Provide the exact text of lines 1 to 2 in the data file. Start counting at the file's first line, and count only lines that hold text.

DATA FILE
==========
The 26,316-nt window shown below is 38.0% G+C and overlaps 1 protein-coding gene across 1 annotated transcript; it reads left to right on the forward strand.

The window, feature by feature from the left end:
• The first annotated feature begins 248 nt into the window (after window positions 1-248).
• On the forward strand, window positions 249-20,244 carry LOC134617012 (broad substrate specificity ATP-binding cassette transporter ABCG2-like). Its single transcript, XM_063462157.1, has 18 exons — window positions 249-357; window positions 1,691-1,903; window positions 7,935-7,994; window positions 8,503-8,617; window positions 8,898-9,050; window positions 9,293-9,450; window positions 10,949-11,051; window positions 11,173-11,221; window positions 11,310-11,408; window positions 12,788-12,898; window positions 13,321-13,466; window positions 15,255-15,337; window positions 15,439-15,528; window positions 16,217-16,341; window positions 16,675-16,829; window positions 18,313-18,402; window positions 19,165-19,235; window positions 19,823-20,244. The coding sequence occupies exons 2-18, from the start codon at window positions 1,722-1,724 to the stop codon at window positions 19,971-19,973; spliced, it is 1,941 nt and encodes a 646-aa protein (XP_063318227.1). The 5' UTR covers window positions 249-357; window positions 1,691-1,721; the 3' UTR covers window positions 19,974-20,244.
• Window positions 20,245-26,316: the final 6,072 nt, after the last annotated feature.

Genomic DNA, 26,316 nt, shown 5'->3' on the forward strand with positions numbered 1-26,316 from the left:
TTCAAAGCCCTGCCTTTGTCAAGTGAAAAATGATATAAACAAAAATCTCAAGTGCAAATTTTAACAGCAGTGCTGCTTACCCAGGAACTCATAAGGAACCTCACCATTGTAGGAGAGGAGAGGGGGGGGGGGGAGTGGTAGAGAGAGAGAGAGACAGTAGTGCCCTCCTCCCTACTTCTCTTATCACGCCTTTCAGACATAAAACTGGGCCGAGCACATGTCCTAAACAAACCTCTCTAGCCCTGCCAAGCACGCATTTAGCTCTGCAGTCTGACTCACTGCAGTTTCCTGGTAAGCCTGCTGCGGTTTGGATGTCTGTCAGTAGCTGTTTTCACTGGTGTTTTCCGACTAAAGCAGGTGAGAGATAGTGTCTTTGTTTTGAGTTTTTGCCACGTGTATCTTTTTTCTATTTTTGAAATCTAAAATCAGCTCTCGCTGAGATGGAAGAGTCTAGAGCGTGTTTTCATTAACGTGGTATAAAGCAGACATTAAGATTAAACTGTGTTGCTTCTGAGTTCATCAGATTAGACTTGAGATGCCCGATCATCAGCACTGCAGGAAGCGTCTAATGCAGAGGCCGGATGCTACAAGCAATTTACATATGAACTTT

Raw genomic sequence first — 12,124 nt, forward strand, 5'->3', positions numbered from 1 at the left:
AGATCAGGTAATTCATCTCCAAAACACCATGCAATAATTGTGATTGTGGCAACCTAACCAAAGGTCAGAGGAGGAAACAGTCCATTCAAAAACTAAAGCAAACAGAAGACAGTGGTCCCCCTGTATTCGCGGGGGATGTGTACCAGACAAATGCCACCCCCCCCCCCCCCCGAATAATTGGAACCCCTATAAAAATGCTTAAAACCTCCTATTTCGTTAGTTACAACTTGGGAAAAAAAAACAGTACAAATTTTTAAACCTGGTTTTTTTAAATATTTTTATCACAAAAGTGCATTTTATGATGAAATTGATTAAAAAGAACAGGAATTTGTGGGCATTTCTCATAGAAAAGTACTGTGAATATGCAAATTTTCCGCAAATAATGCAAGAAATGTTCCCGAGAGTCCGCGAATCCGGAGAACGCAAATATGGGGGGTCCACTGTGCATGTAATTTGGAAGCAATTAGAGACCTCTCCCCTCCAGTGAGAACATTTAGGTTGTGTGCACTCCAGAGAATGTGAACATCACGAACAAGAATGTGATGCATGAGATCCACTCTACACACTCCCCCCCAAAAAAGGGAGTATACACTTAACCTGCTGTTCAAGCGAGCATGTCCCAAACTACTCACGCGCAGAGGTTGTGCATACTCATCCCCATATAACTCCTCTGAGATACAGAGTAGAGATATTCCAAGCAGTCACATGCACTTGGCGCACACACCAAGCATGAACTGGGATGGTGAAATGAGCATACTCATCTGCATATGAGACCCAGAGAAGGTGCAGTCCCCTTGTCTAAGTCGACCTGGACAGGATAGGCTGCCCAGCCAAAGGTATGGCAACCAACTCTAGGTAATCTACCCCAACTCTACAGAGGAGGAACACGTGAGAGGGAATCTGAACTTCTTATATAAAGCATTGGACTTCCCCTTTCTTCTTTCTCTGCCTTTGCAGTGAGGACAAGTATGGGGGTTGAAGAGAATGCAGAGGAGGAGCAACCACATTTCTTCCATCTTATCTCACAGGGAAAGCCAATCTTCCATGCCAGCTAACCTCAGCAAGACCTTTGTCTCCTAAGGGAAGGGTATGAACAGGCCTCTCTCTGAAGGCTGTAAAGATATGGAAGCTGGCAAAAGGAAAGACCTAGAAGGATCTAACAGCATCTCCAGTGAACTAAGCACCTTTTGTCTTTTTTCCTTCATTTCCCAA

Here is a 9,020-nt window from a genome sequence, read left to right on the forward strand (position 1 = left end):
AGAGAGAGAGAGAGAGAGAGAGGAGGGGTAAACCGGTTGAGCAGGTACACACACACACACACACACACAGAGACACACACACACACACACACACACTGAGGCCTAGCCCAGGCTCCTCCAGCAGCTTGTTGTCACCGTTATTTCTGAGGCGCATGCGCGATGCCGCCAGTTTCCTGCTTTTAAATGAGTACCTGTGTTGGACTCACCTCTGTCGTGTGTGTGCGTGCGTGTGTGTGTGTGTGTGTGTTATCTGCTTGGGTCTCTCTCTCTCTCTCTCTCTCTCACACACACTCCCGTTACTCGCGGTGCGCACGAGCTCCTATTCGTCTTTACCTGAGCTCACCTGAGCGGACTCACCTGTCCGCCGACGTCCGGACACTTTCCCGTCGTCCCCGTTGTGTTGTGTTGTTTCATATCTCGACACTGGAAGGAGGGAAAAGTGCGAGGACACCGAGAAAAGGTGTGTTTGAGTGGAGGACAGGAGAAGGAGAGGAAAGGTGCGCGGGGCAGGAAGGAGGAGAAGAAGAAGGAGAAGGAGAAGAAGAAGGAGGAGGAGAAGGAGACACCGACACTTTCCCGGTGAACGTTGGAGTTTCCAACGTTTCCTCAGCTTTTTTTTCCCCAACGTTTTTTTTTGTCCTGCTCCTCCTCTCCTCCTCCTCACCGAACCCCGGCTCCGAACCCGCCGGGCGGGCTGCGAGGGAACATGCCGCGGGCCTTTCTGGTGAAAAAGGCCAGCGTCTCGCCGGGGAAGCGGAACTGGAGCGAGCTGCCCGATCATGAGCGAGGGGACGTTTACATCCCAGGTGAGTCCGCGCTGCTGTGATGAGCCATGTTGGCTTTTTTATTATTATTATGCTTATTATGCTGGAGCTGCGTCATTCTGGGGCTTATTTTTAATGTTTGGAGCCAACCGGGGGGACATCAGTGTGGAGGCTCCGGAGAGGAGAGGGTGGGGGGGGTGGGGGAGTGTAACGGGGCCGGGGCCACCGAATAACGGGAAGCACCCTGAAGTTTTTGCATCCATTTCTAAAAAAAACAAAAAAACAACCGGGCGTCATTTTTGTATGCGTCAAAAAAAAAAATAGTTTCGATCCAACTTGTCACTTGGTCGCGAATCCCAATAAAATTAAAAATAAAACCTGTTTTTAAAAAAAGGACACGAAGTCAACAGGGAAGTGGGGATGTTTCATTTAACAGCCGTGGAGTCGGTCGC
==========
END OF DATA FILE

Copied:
The 26,316-nt window shown below is 38.0% G+C and overlaps 1 protein-coding gene across 1 annotated transcript; it reads left to right on the forward strand.

The window, feature by feature from the left end: